If it’s sex you want, though, there are several other stories to choose from. ‘Starry Sky’, one of the more bizarre tales, chronicles a couple’s search for ever greater heights of lust, with the man eventually needing to take his desires elsewhere. Meanwhile, in ‘Conference’, a chance encounter with a former lover, a man who looms larger than life, has a woman struggling to control her emotions, even though she has no desire to rekindle the flame.
However, as well as the many mentions of sex, there’s also a focus here on violence. In ‘Candy’, a simple mistake leads to abuse and fighting, a frightening escalation of emotions from a harmless error. This is also the case with one of the most disturbing stories, ‘Torben and Maria’, a short, sharp story of abuse:
“She hits her small child, until the screaming stops. It’s a boy and his name is Torben. Not many people call their sons that any more.”
‘Torben and Maria’
The short, simple, matter-of-fact sentences emphasise the violence, and the more we read, the more we understand that violence begets violence, ending in a spiralling cycle of abuse.
While most stories are grounded, though, some are simply bizarre. Examples of this include ‘The Green Darkness of the Big Trees’, a story of a man struggling with life, and his encounter with a woman who can’t leave him alone. In the weirdness stakes, however, there’s nothing that compares to ‘Interruption’, a longer story featuring a man with an unexpected house guest. There are shades of Can Xue here – it’s crude, sexual and very, very strange 😉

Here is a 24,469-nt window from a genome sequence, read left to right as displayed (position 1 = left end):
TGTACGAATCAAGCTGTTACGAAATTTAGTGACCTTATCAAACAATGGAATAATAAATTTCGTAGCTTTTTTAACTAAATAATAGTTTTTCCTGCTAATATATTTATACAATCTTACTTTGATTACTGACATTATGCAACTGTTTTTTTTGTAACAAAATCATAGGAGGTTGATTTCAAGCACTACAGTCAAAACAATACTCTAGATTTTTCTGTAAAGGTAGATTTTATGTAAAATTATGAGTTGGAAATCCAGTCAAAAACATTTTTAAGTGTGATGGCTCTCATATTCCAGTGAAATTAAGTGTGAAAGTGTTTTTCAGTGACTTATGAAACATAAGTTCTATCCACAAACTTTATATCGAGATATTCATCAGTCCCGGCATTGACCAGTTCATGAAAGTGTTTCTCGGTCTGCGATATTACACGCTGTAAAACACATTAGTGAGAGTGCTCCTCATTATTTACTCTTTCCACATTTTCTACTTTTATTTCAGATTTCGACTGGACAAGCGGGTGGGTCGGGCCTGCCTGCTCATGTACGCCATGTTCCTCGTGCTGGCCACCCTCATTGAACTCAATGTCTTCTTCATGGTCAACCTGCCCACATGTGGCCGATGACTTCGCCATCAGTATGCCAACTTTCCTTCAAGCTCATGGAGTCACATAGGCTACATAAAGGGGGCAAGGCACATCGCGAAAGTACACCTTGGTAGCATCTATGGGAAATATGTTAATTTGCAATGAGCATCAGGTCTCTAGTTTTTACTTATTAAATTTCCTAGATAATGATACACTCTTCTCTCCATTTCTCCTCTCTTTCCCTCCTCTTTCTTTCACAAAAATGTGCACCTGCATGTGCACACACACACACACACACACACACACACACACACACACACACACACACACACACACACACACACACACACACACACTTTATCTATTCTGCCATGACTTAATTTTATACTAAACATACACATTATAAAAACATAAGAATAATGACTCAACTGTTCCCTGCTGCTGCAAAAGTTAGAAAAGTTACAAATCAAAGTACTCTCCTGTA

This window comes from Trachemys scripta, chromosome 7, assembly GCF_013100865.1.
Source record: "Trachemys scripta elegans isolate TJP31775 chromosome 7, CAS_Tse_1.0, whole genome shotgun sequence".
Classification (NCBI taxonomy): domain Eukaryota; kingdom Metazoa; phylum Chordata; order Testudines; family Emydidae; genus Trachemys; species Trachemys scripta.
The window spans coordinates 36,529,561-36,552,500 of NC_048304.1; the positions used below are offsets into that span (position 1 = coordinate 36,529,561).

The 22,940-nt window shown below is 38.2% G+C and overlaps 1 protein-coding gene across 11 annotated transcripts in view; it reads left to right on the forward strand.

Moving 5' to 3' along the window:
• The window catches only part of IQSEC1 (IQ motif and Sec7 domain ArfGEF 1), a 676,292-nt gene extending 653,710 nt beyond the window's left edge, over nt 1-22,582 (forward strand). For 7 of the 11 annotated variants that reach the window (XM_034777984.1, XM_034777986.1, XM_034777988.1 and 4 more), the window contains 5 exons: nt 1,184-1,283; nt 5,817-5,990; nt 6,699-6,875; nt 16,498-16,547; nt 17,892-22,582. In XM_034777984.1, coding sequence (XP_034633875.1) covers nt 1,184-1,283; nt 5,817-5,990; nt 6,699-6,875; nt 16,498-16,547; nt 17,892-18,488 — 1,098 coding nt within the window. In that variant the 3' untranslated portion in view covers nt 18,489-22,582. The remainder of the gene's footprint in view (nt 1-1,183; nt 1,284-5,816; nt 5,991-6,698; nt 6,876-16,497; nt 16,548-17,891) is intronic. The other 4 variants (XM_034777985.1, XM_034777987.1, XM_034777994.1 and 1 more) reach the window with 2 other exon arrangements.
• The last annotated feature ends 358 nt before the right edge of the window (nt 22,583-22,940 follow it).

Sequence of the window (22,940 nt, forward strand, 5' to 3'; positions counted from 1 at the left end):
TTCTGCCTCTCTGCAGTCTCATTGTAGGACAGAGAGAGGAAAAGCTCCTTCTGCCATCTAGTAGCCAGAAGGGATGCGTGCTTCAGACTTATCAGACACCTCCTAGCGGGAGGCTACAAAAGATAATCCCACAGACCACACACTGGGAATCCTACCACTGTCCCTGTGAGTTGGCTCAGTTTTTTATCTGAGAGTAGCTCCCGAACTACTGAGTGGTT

The last piece in the collection, ‘Mosquito Bite’, then ties together many of the themes explored in the rest of the book. A longer story, it begins with a one-night stand and shows the man involved spiralling downwards, his health deteriorating at a frightening rate, with the people around him unable to do anything about it. As the story progresses, we see friends and family wondering just how much they can take, asking themselves if the obligation of love really extends all that far…
Baboon is an impressive collection, subtle and dark at times, and Newman’s translation captures that nicely, with an impressive variety of styles evident throughout the stories, switching from simple, clipped sentences one moment to long, rambling paragraphs the next. A book that came to mind as I read Baboon is Yoko Ogawa’s Revenge (although Baboon is probably not quite as nasty or twisted as the Japanese writer’s work…). What’s good about Aidt’s work is that it’s a very even collection, while containing a variety of stories, and I can’t really say that there were any that I didn’t enjoy (even if there are a few I haven’t mentioned above). Perhaps, in this case, the judges really did know what they were talking about 🙂
If that’s whetted your appetite for Aidt’s work, there’s more on the horizon. Open Letter Books will be publishing her debut novel, Rock, Paper, Scissors, in August, and I’m sure that’s only the start – I’ll definitely be interesting in checking out how her writing translates to a longer format. In any case, I’d say there’s a good chance the various translation prizes will be having a close look at Aidt again next year – perhaps you should too 🙂